In order to ensure success, it was important for Tsang & Associates to be as detailed as possible. It was especially important to demonstrate Mr. Mamat’s qualifications, especially in respect to his importance to the company. This was critical because the regulations require demonstrating why his work could not easily be performed by an American citizen. This entailed meeting two goals. The first is to explain Mr. Mamat’s work history and value to the company, the second was to explain why only he could perform this job in the United States. Mr. Mamat has been with the foreign entity in Hong Kong for six years, joining the Hong Kong office in July of 2011 in the Department of LCM Design and Development as an Engineer, before being promoted to Senior Engineer with the RFQ Engineering Department. In order to prove that he held specialized knowledge, we produced and explained documents demonstrating that Mr. Mamat worked extensively on many large-scale projects, with tasks ranging from preparing the important Bill of Materials for quotation, to managing projects on the factory floor to ensure the product’s strict adherence to the client’s needs. We assisted in the drafting of company letters from both the Hong Kong and US companies detailing that Mr. Mamat had been tasked with handling a large number of important European and American automotive clients, working closely with both the client and the company engineers to design solutions for client demands. Accordingly, we were able to argue that his transfer came as a natural progression of his steady and expanding range of responsibilities and expertise, and that as a talented engineer for the company he had attained an unrivaled familiarity with the company product line.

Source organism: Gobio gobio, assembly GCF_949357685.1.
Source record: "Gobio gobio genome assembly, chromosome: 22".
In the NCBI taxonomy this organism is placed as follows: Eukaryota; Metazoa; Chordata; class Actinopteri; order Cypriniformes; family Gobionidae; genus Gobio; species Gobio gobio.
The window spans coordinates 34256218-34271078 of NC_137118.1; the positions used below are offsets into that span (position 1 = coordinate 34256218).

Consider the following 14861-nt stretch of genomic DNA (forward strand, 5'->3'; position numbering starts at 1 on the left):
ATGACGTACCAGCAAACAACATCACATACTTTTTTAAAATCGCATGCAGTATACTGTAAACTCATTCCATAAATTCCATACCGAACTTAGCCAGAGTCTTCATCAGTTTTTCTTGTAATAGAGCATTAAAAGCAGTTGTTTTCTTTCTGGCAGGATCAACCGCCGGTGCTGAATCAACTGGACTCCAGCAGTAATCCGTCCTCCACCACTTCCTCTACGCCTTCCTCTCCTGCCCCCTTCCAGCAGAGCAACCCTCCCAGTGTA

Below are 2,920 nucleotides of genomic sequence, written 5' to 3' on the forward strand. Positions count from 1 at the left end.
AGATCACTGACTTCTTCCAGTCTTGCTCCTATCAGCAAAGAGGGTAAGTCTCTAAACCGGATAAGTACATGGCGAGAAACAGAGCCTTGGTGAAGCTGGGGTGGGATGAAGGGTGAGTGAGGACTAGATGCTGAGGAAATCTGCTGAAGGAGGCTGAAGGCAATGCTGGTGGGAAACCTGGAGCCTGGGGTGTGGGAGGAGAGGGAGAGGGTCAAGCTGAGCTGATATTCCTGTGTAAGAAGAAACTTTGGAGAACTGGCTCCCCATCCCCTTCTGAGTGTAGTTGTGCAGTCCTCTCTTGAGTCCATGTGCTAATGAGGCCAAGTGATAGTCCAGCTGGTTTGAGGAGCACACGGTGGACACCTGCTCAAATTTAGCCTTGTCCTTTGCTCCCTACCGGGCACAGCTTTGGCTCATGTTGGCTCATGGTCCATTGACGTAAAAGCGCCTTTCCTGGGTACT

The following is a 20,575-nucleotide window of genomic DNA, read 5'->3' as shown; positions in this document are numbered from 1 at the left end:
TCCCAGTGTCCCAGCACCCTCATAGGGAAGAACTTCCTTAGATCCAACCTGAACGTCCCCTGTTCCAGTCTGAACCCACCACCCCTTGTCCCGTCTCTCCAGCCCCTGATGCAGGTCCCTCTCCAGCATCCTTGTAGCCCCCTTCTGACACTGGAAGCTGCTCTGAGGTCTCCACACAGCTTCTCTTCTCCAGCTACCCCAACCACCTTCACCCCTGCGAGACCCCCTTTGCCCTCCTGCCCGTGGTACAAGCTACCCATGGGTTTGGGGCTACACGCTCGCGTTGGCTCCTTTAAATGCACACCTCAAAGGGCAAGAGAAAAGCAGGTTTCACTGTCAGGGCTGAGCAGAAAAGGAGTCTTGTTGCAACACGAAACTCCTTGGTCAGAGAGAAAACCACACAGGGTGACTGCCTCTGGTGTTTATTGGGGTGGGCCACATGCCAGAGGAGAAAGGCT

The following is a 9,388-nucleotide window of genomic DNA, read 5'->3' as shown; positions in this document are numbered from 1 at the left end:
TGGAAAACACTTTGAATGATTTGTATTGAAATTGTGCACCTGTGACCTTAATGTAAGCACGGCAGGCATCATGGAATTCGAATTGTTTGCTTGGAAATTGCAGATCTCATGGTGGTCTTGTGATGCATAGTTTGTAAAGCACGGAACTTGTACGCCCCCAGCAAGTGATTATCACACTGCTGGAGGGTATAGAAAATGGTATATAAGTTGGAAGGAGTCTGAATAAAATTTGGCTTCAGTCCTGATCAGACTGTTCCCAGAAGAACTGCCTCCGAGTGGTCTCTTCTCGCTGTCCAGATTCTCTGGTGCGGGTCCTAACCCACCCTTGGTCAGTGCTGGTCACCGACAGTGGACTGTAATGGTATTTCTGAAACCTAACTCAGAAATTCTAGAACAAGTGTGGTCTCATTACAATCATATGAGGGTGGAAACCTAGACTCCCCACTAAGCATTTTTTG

We used company documents to demonstrate that any adjustments to be made to the products in the United States needed to adhere to US quality standards, while maintaining industry low costs, and that Mr. Mamat was the only person who was in a position to oversee this for the company. We were able to demonstrate this for two reasons; first was that his special knowledge could only be attained through prior experience in the company, that it was of a highly technical nature, that it could not be easily transferred or taught without significant inconvenience, and that he had been employed in a capacity involving assignments that had significantly enhanced the employers competitiveness, and that he had knowledge of a foreign operating conditions that was of significant value to US operations. We broke down each one of these categories and painstakingly demonstrated how he met each one. Just as importantly, it was important to argue why his knowledge and skill was not readily available in the job market. We were able to establish this by drafting letters from the company arguing that his knowledge was company-specific, and therefore was not available outside the company. Additionally, in order to strengthen the point, we argued that Mr. Mamat’s work period at the foreign company was necessary for attaining his specialized knowledge of the company products, and that to hire another person for the US position would take another year of training. We argued and demonstrated that obviously, this would be a massive burden to the US corporation.